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GMOseek: Development of Screening Methods for GMOs


The FSA is the competent authority for the Genetically Modified (GM) Food and Feed Regulation (EC) 1829/2003 which lays down labelling requirements for genetically modified organisms (GMOs) and products containing GM material. This stipulates that any food or feed product containing a GM ingredient must declare this on the label. Currently, EU laboratories face difficult challenges in the detection of GMOs in food and feed. This is partly due to the ever increasing number and complexity of authorised GM events, but also to the increasing problem of unauthorised GMOs, for which EU validated methods of detection do not exist.

To determine whether the labelling regulations are working in practice it is necessary for robust GMO detection methods for foods to be available. The GMOseek project is primarily aimed at providing improved screening methods and strategies for the analysis and detection of GMOs including unauthorised events.

The GMOseek project is co-funded by the German organisation BVL. The research will be undertaken by a consortium of six European laboratories, with the National Institute of Biology, Slovenia, as the consortium leader.

More information

Research ApproachThe central aim of the project is to develop a new bioinformatics tool (named GMOseek) to help enforcement laboratories to design a more efficient screening strategy for the detection of authorised and also unauthorised GMOs in parallel. The bioinformatics system will consist of (1) a software tool that generates a matrix information database (2) a mathematical algorithm that selects from the matrix an optimal set of genetic elements that need to be targeted for the detection of GMOs.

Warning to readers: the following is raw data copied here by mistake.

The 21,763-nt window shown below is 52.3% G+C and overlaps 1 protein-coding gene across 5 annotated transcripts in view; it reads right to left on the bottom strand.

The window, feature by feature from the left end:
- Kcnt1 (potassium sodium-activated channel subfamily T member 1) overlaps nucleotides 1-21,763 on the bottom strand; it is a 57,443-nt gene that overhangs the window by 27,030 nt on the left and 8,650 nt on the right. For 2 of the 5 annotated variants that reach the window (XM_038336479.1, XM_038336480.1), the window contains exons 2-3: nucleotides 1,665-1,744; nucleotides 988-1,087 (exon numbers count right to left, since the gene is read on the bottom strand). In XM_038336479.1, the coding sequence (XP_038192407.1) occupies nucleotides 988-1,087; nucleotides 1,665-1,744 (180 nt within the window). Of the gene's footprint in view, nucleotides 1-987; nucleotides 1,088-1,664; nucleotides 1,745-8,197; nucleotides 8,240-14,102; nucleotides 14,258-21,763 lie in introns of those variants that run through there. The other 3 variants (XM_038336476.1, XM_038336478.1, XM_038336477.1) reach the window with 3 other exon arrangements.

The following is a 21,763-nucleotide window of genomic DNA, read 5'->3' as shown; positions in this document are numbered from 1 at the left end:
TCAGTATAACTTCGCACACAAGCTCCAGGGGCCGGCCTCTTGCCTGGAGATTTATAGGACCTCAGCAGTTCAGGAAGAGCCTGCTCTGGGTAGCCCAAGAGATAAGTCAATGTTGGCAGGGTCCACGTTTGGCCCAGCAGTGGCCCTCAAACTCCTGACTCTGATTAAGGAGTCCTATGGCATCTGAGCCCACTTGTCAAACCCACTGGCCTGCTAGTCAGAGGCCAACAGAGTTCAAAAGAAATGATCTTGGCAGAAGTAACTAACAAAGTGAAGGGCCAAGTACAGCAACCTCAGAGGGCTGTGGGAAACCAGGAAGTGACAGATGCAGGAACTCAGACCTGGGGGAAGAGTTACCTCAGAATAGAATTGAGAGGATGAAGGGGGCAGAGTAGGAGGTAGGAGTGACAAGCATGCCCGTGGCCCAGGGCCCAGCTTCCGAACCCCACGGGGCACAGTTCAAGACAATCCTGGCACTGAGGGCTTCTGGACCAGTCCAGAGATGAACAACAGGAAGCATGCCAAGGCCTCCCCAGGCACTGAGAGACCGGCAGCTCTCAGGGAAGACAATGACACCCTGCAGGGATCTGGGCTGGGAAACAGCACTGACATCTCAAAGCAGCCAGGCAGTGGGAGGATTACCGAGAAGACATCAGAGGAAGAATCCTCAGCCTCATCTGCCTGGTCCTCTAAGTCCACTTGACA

The second objective of this project is to develop new polymerase chain reaction (PCR) screening methods, which target the new genetic elements being incorporated into next-generation GMOs. DNA-based PCR amplification techniques will be developed first as singleplex PCRs for single event detection. Subsequently, multiplex methods will be devised for the simultaneous detection of several screening targets, in order to significantly decrease the overall number of PCR reactions needed. In addition, NASBA (Nucleic Acid Sequence Based Amplification) Implemented Microarray Analysis (NAIMA), which is an alternative DNA-based amplification technology to PCR, will be developed further in combination with microarray detection to aid the multiplex screening of GMOs.
<P>Find more about this project and other FSA food safety-related projects at the <a href="; target="_blank">Food Standards Agency Research webpage</a>.

National Institute of Biology
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Project number
FS231070 (G03032)